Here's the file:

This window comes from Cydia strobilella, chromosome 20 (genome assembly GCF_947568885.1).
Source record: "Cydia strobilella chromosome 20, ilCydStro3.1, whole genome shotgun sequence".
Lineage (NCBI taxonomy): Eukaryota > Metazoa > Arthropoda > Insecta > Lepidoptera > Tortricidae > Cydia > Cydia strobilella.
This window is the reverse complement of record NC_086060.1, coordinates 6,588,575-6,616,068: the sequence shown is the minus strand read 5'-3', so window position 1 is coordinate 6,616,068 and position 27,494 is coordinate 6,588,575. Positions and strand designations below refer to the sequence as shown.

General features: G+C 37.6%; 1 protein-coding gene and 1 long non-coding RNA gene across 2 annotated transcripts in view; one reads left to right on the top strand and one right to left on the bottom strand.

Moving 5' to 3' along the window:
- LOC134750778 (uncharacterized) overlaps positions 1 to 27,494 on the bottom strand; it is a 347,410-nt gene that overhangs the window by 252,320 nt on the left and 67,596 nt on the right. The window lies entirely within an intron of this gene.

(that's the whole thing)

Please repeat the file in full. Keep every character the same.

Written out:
This window comes from Cydia strobilella, chromosome 20 (genome assembly GCF_947568885.1).
Source record: "Cydia strobilella chromosome 20, ilCydStro3.1, whole genome shotgun sequence".
Lineage (NCBI taxonomy): Eukaryota > Metazoa > Arthropoda > Insecta > Lepidoptera > Tortricidae > Cydia > Cydia strobilella.
This window is the reverse complement of record NC_086060.1, coordinates 6,588,575-6,616,068: the sequence shown is the minus strand read 5'-3', so window position 1 is coordinate 6,616,068 and position 27,494 is coordinate 6,588,575. Positions and strand designations below refer to the sequence as shown.

General features: G+C 37.6%; 1 protein-coding gene and 1 long non-coding RNA gene across 2 annotated transcripts in view; one reads left to right on the top strand and one right to left on the bottom strand.

Moving 5' to 3' along the window:
- LOC134750778 (uncharacterized) overlaps positions 1 to 27,494 on the bottom strand; it is a 347,410-nt gene that overhangs the window by 252,320 nt on the left and 67,596 nt on the right. The window lies entirely within an intron of this gene.